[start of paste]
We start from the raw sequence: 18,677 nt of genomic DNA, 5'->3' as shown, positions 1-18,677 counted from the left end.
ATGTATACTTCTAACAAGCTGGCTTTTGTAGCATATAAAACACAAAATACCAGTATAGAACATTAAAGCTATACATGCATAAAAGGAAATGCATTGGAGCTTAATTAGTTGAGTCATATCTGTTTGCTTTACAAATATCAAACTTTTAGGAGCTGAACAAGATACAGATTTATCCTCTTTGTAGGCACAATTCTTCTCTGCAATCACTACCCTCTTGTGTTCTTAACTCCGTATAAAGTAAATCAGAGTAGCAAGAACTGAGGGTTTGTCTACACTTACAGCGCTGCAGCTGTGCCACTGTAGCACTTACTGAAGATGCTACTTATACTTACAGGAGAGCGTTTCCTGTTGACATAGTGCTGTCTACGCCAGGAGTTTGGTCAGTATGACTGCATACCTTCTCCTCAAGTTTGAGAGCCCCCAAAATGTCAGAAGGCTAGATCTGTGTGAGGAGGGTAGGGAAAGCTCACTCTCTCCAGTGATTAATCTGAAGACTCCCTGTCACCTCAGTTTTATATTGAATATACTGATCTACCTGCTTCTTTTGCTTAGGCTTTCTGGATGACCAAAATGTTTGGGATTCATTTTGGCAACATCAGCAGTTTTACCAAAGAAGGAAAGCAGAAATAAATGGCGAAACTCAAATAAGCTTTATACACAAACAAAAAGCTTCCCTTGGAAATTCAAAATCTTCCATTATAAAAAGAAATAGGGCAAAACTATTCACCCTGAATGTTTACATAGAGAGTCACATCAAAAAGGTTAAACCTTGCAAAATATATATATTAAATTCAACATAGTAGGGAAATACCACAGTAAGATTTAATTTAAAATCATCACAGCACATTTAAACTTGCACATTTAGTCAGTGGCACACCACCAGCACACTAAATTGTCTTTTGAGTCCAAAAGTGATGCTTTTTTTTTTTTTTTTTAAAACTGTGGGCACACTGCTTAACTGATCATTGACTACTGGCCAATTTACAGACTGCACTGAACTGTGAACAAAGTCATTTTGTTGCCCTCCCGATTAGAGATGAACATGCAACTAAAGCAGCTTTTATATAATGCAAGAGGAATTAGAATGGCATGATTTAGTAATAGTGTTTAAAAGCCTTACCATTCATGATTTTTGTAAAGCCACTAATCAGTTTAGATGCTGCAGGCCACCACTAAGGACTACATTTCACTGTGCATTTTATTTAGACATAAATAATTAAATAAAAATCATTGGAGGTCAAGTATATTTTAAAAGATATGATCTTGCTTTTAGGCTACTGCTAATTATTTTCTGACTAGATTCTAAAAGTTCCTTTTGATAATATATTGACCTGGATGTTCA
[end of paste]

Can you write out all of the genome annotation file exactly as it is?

We start from the raw sequence: 18,677 nt of genomic DNA, 5'->3' as shown, positions 1-18,677 counted from the left end.
ATGTATACTTCTAACAAGCTGGCTTTTGTAGCATATAAAACACAAAATACCAGTATAGAACATTAAAGCTATACATGCATAAAAGGAAATGCATTGGAGCTTAATTAGTTGAGTCATATCTGTTTGCTTTACAAATATCAAACTTTTAGGAGCTGAACAAGATACAGATTTATCCTCTTTGTAGGCACAATTCTTCTCTGCAATCACTACCCTCTTGTGTTCTTAACTCCGTATAAAGTAAATCAGAGTAGCAAGAACTGAGGGTTTGTCTACACTTACAGCGCTGCAGCTGTGCCACTGTAGCACTTACTGAAGATGCTACTTATACTTACAGGAGAGCGTTTCCTGTTGACATAGTGCTGTCTACGCCAGGAGTTTGGTCAGTATGACTGCATACCTTCTCCTCAAGTTTGAGAGCCCCCAAAATGTCAGAAGGCTAGATCTGTGTGAGGAGGGTAGGGAAAGCTCACTCTCTCCAGTGATTAATCTGAAGACTCCCTGTCACCTCAGTTTTATATTGAATATACTGATCTACCTGCTTCTTTTGCTTAGGCTTTCTGGATGACCAAAATGTTTGGGATTCATTTTGGCAACATCAGCAGTTTTACCAAAGAAGGAAAGCAGAAATAAATGGCGAAACTCAAATAAGCTTTATACACAAACAAAAAGCTTCCCTTGGAAATTCAAAATCTTCCATTATAAAAAGAAATAGGGCAAAACTATTCACCCTGAATGTTTACATAGAGAGTCACATCAAAAAGGTTAAACCTTGCAAAATATATATATTAAATTCAACATAGTAGGGAAATACCACAGTAAGATTTAATTTAAAATCATCACAGCACATTTAAACTTGCACATTTAGTCAGTGGCACACCACCAGCACACTAAATTGTCTTTTGAGTCCAAAAGTGATGCTTTTTTTTTTTTTTTTTAAAACTGTGGGCACACTGCTTAACTGATCATTGACTACTGGCCAATTTACAGACTGCACTGAACTGTGAACAAAGTCATTTTGTTGCCCTCCCGATTAGAGATGAACATGCAACTAAAGCAGCTTTTATATAATGCAAGAGGAATTAGAATGGCATGATTTAGTAATAGTGTTTAAAAGCCTTACCATTCATGATTTTTGTAAAGCCACTAATCAGTTTAGATGCTGCAGGCCACCACTAAGGACTACATTTCACTGTGCATTTTATTTAGACATAAATAATTAAATAAAAATCATTGGAGGTCAAGTATATTTTAAAAGATATGATCTTGCTTTTAGGCTACTGCTAATTATTTTCTGACTAGATTCTAAAAGTTCCTTTTGATAATATATTGACCTGGATGTTCA